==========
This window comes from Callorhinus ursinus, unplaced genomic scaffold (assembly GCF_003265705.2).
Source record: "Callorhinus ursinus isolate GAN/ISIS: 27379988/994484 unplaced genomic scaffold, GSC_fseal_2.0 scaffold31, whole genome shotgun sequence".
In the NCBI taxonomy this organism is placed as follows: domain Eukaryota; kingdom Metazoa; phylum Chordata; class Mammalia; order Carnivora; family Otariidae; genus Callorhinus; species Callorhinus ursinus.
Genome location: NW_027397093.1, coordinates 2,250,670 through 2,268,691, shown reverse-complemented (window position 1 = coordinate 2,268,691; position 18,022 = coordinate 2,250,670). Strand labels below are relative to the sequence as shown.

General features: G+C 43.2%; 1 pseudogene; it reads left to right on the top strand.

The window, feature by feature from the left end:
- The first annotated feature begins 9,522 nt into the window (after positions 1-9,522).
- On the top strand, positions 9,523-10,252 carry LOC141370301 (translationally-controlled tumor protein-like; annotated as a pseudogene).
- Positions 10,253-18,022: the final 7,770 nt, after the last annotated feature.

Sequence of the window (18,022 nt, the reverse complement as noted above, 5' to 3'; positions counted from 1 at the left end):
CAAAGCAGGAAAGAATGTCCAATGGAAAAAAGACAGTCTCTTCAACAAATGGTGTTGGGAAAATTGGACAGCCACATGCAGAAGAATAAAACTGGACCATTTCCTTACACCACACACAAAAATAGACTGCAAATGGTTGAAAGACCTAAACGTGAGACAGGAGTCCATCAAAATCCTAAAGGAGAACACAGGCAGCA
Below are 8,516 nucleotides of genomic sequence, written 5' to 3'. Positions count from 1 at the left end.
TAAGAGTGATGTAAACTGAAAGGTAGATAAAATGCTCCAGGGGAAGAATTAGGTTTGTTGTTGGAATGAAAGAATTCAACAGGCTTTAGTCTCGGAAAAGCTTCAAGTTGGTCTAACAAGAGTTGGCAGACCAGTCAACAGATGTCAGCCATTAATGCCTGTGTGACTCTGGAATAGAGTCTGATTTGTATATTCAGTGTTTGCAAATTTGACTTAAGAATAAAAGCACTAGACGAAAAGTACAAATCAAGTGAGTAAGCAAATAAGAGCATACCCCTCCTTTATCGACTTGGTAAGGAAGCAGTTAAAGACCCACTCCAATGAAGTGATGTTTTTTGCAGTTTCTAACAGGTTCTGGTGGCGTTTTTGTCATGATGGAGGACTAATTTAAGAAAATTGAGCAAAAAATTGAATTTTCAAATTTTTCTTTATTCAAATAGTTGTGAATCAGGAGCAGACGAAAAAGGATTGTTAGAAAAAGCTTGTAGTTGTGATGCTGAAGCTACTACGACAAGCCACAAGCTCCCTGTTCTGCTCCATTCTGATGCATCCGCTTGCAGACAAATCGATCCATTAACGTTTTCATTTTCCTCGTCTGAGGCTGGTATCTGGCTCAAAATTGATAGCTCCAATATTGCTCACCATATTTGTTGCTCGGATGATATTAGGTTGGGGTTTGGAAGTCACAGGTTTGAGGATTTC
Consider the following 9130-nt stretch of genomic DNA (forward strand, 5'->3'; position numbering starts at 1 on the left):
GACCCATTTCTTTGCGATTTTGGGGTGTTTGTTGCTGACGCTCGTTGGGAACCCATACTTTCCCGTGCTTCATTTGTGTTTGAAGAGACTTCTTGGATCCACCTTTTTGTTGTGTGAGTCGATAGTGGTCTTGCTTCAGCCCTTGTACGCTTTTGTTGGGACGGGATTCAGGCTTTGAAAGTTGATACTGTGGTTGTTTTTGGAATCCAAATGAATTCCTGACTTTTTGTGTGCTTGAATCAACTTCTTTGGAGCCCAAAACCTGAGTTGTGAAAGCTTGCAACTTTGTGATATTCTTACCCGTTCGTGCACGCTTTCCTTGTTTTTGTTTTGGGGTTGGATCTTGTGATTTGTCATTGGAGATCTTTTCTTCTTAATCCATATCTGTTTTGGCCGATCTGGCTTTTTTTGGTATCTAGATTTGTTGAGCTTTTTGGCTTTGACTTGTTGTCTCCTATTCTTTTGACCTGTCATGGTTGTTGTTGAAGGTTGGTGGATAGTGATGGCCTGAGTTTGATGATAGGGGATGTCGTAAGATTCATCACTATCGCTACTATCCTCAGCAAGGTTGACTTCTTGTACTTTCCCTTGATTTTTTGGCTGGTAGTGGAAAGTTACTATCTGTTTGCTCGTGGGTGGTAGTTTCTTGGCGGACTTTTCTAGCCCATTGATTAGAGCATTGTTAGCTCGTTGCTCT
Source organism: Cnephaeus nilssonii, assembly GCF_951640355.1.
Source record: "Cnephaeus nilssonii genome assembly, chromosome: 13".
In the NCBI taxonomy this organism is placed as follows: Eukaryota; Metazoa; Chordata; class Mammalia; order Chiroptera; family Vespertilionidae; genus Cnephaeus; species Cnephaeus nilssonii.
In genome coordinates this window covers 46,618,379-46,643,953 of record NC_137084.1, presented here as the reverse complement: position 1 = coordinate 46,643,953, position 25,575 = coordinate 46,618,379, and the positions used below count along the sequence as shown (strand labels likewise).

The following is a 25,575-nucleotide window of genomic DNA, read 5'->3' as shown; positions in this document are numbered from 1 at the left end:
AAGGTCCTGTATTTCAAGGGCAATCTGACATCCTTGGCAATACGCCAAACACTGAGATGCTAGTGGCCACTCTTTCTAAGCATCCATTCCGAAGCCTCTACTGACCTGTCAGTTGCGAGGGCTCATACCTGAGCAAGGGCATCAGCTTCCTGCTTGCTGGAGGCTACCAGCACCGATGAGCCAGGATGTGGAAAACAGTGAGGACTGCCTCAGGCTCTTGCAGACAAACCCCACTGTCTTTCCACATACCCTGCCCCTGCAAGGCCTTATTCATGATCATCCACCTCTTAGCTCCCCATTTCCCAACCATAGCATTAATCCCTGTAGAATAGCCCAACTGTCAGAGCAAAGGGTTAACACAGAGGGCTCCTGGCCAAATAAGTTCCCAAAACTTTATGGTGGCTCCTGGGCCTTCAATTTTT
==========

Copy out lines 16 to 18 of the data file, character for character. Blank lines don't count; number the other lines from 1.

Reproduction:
Source organism: Cnephaeus nilssonii, assembly GCF_951640355.1.
Source record: "Cnephaeus nilssonii genome assembly, chromosome: 13".
In the NCBI taxonomy this organism is placed as follows: Eukaryota; Metazoa; Chordata; class Mammalia; order Chiroptera; family Vespertilionidae; genus Cnephaeus; species Cnephaeus nilssonii.